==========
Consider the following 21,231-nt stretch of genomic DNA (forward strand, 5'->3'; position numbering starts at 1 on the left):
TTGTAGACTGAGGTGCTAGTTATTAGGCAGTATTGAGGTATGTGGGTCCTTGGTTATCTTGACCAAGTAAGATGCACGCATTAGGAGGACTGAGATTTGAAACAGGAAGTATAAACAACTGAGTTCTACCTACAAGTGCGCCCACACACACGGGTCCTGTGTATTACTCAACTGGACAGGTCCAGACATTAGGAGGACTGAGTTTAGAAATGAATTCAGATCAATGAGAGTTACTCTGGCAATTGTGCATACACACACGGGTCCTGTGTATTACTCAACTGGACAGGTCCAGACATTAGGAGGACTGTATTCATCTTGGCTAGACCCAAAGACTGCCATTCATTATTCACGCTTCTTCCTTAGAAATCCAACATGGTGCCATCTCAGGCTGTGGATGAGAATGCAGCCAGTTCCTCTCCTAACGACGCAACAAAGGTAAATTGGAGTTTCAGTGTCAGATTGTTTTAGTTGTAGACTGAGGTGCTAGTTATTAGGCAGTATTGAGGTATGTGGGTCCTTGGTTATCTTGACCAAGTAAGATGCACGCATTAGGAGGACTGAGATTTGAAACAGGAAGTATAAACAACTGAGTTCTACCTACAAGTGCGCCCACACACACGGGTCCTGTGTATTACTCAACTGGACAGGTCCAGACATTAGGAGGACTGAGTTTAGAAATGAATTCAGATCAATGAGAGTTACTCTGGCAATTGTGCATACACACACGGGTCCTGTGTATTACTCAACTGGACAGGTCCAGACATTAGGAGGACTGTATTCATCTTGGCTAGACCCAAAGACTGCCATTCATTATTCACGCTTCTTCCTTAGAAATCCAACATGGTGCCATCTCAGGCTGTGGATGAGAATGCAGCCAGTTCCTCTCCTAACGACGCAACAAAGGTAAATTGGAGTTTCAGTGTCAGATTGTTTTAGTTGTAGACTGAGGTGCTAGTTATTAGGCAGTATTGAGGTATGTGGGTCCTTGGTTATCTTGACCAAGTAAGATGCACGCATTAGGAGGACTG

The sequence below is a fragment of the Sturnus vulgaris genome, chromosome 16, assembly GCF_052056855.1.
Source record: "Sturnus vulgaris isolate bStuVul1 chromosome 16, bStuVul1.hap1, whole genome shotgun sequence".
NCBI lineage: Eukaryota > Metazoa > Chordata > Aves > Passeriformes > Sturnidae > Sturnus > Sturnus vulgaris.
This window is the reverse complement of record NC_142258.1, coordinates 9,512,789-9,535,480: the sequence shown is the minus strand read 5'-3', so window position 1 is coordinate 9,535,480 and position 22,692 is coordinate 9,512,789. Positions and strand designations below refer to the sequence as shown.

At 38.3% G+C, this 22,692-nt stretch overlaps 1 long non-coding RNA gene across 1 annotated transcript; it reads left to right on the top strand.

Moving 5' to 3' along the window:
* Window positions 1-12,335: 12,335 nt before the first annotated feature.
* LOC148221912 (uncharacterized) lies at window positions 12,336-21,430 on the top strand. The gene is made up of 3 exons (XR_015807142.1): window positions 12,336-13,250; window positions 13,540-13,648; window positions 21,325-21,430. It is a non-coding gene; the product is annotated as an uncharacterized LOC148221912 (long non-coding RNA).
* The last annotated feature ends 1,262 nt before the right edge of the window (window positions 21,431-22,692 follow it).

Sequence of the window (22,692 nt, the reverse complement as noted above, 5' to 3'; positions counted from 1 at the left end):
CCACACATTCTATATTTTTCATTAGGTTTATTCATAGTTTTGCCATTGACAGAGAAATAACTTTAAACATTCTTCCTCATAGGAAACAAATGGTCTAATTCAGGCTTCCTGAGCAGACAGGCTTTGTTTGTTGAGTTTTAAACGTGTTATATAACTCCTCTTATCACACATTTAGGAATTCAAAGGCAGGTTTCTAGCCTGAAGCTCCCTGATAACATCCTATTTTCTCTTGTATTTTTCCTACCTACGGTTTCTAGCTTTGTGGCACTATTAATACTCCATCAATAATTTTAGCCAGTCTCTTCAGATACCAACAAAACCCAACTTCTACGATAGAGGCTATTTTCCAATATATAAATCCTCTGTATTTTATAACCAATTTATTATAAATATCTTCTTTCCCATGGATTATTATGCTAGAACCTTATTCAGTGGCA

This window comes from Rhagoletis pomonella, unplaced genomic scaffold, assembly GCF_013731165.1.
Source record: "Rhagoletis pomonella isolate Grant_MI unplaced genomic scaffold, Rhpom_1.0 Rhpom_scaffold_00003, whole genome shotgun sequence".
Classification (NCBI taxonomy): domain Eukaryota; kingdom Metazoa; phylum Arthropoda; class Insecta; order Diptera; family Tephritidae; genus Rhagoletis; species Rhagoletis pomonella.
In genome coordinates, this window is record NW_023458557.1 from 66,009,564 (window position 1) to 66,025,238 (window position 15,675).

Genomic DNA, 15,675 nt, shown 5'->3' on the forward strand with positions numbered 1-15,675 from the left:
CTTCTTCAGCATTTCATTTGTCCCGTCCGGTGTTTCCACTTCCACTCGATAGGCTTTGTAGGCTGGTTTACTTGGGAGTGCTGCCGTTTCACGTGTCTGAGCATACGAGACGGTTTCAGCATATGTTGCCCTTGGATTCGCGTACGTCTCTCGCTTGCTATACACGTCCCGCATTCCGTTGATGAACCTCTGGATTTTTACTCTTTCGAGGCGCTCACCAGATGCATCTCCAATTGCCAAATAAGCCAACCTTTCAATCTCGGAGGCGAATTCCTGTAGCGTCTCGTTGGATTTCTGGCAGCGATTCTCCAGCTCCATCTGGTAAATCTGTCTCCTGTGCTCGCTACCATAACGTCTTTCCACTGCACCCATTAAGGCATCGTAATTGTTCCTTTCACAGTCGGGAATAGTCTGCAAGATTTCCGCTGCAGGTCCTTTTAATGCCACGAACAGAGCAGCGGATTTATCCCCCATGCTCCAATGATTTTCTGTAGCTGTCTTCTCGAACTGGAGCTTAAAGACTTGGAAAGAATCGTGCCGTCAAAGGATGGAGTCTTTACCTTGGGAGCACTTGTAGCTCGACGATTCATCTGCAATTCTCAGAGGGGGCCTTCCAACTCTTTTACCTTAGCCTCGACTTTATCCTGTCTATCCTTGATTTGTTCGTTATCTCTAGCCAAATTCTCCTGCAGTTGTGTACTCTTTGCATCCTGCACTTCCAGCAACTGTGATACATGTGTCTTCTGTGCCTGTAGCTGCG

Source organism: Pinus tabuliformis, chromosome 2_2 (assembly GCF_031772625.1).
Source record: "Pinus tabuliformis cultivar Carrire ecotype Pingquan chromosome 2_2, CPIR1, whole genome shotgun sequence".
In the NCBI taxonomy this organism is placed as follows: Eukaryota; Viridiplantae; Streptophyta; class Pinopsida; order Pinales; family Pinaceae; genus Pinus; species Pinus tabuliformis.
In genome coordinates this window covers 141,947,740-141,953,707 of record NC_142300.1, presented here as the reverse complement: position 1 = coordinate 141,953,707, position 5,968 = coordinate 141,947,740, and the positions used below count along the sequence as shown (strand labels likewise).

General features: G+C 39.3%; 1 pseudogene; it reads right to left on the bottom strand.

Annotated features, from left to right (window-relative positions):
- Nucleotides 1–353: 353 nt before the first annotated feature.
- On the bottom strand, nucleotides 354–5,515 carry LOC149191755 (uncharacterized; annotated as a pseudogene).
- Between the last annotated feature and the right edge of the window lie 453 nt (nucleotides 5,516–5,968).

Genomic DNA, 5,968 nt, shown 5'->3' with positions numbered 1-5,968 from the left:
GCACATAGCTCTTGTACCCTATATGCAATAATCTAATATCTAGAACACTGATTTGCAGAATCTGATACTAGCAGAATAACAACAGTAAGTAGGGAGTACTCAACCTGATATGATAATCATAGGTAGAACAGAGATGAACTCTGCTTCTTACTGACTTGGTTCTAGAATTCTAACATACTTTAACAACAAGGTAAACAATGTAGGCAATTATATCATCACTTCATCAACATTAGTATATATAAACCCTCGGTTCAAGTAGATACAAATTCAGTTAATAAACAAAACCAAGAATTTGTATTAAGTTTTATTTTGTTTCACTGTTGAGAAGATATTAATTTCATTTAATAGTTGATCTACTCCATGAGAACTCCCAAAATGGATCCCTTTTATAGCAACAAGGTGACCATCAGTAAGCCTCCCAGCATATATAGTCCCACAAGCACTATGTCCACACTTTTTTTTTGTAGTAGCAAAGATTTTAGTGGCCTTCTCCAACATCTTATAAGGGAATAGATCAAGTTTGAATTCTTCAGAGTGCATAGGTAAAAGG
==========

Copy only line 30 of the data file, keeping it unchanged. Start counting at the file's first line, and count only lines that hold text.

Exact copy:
GCACATAGCTCTTGTACCCTATATGCAATAATCTAATATCTAGAACACTGATTTGCAGAATCTGATACTAGCAGAATAACAACAGTAAGTAGGGAGTACTCAACCTGATATGATAATCATAGGTAGAACAGAGATGAACTCTGCTTCTTACTGACTTGGTTCTAGAATTCTAACATACTTTAACAACAAGGTAAACAATGTAGGCAATTATATCATCACTTCATCAACATTAGTATATATAAACCCTCGGTTCAAGTAGATACAAATTCAGTTAATAAACAAAACCAAGAATTTGTATTAAGTTTTATTTTGTTTCACTGTTGAGAAGATATTAATTTCATTTAATAGTTGATCTACTCCATGAGAACTCCCAAAATGGATCCCTTTTATAGCAACAAGGTGACCATCAGTAAGCCTCCCAGCATATATAGTCCCACAAGCACTATGTCCACACTTTTTTTTTGTAGTAGCAAAGATTTTAGTGGCCTTCTCCAACATCTTATAAGGGAATAGATCAAGTTTGAATTCTTCAGAGTGCATAGGTAAAAGG